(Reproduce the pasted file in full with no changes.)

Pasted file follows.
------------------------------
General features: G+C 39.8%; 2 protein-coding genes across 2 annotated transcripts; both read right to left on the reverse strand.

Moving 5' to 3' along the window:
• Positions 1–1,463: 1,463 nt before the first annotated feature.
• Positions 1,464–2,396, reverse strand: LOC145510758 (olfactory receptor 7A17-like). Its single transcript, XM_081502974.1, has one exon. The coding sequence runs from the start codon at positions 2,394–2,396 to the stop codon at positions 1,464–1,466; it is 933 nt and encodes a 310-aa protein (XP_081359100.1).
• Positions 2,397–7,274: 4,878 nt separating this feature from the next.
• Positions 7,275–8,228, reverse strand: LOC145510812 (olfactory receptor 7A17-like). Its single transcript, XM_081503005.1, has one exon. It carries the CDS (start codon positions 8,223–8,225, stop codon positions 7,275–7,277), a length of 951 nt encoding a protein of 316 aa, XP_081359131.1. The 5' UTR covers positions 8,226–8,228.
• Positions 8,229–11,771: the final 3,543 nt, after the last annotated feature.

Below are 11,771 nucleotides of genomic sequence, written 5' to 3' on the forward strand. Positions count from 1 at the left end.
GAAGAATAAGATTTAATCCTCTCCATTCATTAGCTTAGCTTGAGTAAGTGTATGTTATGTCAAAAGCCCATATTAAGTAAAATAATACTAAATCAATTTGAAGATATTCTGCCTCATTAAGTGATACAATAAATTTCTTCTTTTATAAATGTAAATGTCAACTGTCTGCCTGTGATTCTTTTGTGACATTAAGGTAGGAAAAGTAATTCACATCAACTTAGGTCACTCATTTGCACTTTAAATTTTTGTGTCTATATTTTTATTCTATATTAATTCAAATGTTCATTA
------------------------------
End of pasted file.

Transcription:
General features: G+C 39.8%; 2 protein-coding genes across 2 annotated transcripts; both read right to left on the reverse strand.

Moving 5' to 3' along the window:
• Positions 1–1,463: 1,463 nt before the first annotated feature.
• Positions 1,464–2,396, reverse strand: LOC145510758 (olfactory receptor 7A17-like). Its single transcript, XM_081502974.1, has one exon. The coding sequence runs from the start codon at positions 2,394–2,396 to the stop codon at positions 1,464–1,466; it is 933 nt and encodes a 310-aa protein (XP_081359100.1).
• Positions 2,397–7,274: 4,878 nt separating this feature from the next.
• Positions 7,275–8,228, reverse strand: LOC145510812 (olfactory receptor 7A17-like). Its single transcript, XM_081503005.1, has one exon. It carries the CDS (start codon positions 8,223–8,225, stop codon positions 7,275–7,277), a length of 951 nt encoding a protein of 316 aa, XP_081359131.1. The 5' UTR covers positions 8,226–8,228.
• Positions 8,229–11,771: the final 3,543 nt, after the last annotated feature.

Below are 11,771 nucleotides of genomic sequence, written 5' to 3' on the forward strand. Positions count from 1 at the left end.
GAAGAATAAGATTTAATCCTCTCCATTCATTAGCTTAGCTTGAGTAAGTGTATGTTATGTCAAAAGCCCATATTAAGTAAAATAATACTAAATCAATTTGAAGATATTCTGCCTCATTAAGTGATACAATAAATTTCTTCTTTTATAAATGTAAATGTCAACTGTCTGCCTGTGATTCTTTTGTGACATTAAGGTAGGAAAAGTAATTCACATCAACTTAGGTCACTCATTTGCACTTTAAATTTTTGTGTCTATATTTTTATTCTATATTAATTCAAATGTTCATTA